How To Develop A Mentoring Team
It is well documented that those who are mentored outperform and out-earn those who are not. They get promoted more often and report lower burnout rates. However, having just one mentor is limiting. Having a team of mentors puts you in the driver’s seat. It is essential to have your personal mentoring team. This collective, which has your best interest at heart has to be selected carefully.
A mentoring team offers a diversity of thoughts, perspectives, skills, and social capital. The more diverse your team, the greater your reach and potential. I always encourage my clients to curate mentors from a diversity of industries and geography in order to learn and appreciate new ways of thinking and approaches to problems. Don’t limit yourself to one industry or organization. Think globally. To truly get a wide array of outlooks, make sure your mentoring team doesn’t all look like you. Aim for a cross-section of genders and ethnicities. My team of mentors includes people from a wide range of industries including medicine, science, education, law, and military. I’ve learned countless tips from each one of my mentors and have grown my network exponentially. My mentors led me to publish in major journals, taught me how to develop mentoring circles in my organization, and how to get face time with key people when traveling to their institution. You are the common denominator among your team. While you can reach out to any and all members on the team, they don’t all need to meet together.
But how do you identify who should be on your team? A simple five-step process can help you identify who can help guide your career and serve on your Targeted Mentoring Team.
Step 1: Name your goal
What is your immediate goal? Is it to get promoted to vice president or associate professor? It’s important to identify and label your attainable short-term goal. Knowing what you want to achieve and where you want to go will help dictate the path you should follow. The reason for not choosing a long-term goal at this point is that as you develop new experiences and skills, you might find your long-term goals change.
Step 2: Identify your plan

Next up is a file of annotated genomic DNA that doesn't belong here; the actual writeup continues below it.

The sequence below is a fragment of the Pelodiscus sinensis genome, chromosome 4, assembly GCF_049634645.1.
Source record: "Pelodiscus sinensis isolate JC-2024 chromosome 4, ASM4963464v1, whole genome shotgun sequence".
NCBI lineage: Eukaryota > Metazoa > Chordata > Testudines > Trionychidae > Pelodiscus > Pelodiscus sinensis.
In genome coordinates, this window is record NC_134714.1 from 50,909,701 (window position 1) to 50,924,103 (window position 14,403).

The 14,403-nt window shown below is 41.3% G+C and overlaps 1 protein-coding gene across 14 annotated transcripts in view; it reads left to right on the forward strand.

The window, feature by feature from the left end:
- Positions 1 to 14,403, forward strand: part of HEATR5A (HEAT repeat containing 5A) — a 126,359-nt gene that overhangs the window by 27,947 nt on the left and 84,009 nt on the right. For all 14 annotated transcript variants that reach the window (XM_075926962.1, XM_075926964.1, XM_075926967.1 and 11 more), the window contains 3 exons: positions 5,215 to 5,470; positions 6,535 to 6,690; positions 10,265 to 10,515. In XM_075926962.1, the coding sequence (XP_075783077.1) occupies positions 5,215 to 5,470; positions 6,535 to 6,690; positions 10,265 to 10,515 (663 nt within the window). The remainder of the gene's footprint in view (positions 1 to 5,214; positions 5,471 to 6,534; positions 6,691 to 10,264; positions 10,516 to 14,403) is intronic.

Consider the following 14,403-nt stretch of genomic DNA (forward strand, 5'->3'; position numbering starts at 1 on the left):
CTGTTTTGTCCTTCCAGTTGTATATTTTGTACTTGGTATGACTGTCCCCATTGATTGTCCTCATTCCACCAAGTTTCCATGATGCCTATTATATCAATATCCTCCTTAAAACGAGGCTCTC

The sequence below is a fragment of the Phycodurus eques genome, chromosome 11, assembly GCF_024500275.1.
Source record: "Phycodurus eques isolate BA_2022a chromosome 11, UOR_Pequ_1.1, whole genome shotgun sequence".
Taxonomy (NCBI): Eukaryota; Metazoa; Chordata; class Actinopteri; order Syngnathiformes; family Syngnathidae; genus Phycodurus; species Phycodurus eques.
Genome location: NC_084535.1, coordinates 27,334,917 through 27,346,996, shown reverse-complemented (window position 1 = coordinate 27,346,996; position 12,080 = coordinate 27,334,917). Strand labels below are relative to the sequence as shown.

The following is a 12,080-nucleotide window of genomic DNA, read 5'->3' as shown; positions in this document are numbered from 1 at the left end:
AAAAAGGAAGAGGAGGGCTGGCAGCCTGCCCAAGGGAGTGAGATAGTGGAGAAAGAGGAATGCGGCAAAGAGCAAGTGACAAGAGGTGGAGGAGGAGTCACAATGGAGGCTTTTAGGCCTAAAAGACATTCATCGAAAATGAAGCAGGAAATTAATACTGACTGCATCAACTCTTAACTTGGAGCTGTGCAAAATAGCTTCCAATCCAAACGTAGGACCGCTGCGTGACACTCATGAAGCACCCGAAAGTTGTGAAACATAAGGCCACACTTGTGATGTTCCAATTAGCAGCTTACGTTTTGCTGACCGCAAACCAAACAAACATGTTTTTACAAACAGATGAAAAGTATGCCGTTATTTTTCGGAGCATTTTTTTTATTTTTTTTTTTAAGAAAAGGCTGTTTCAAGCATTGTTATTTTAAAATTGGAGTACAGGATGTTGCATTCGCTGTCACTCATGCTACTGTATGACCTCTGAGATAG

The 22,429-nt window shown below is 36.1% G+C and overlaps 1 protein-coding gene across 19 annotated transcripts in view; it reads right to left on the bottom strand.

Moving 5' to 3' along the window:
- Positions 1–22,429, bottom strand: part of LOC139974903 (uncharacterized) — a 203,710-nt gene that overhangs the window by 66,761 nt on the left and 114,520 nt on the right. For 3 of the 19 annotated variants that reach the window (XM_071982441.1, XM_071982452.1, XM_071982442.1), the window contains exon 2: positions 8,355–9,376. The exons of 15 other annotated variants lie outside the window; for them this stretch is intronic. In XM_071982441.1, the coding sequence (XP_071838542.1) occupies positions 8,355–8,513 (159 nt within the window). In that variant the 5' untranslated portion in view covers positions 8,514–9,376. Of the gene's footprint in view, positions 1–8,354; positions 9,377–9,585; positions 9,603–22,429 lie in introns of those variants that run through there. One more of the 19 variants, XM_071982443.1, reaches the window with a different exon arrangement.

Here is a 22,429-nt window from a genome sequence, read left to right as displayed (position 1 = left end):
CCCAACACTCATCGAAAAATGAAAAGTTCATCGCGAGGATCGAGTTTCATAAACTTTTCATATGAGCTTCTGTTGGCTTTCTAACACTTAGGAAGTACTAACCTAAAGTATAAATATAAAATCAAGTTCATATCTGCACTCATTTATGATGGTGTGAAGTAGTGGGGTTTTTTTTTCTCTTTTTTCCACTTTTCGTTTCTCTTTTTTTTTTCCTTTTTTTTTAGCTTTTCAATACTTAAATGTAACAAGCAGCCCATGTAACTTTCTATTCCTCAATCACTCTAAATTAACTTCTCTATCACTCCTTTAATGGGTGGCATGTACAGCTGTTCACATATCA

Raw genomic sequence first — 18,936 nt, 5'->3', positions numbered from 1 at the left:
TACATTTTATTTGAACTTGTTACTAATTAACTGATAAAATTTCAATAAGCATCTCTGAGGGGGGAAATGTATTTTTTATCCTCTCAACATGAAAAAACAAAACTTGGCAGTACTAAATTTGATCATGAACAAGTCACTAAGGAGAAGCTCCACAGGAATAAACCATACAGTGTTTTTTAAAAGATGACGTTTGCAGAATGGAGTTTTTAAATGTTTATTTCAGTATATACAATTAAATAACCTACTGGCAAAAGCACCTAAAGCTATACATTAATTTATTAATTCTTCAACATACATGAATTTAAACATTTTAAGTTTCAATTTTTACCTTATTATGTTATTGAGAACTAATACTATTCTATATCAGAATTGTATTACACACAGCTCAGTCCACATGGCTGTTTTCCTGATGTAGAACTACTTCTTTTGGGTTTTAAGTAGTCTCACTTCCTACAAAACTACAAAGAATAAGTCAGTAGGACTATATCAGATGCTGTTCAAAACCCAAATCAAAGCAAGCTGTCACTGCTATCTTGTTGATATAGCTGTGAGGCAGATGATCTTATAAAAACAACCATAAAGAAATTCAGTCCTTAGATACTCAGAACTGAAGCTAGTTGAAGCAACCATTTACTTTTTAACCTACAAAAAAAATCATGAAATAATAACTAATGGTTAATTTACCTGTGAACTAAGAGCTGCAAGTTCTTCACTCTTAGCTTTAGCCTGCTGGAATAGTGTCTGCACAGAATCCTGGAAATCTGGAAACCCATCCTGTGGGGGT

French author Antoine de Saint-Exupery once said “A goal without a plan is just a dream.” Naming your goal is a critical first step. To prevent your goal from becoming a fantasy, identify what you need to do in the short term to achieve your goal. Do you need to land a big account or publish more articles? Be very specific about what the next steps are.
Once you have these steps identified, you can start building your mentoring team. This is the group of people who will help you actualize your plan, provide insight, and connect you with the right people. You are developing yourTargeted Mentoring Team. Envision a bullseye, with a total of three circles, one inside the other.
Step 3: Your inner circle
List the names of people who know you best. They know you when you’re tired, hungry, and maybe even cranky. They could be your partner, family, closest friends, maybe even your children. These people, even if they are not in your industry, will tell you the truth, even if it hurts. They know the ‘personal’ you.
Step 4: Your middle circle
This circle, right outside your inner circle, includes your closest work colleagues. They’ve seen you under the pressure of a deadline, crises, or being understaffed. They are attuned to your work ethic and reputation. These people might be senior or junior to you or right at your level. They know the ‘professional’ you.
Step 5: Your outer circle
This is the circle that will take the most work. It includes acquaintances and people who work in or outside your field. You may not know them directly, but you know of them. They may include people you have heard speak and those whose work, position, or reputation you admire. They don’t need to be in your immediate industry. If you are having trouble with negotiations, having a master negotiator on your team, from any industry is paramount. These potential mentors can be approached remotely.
This list might need to be tweaked a bit, but the bones are there for you to work with. Start with the inner circle and work your way out. Tell people what your goal and plan is. Mentors will emerge with guidance and connections to their network. Build on that. Ask for introductions to your outer circle if need be.
The circles are permeable. Being a mentor is not a life sentence. Add and remove names of potential mentors as the needs arise and your circumstances change. Before long, those in the outer circle will move toward the middle circle and new names will be added to the outer layer as you advance. Your mentoring team, if chosen carefully, will help you ascend and achieve your goal.
Author: Ruth Gotian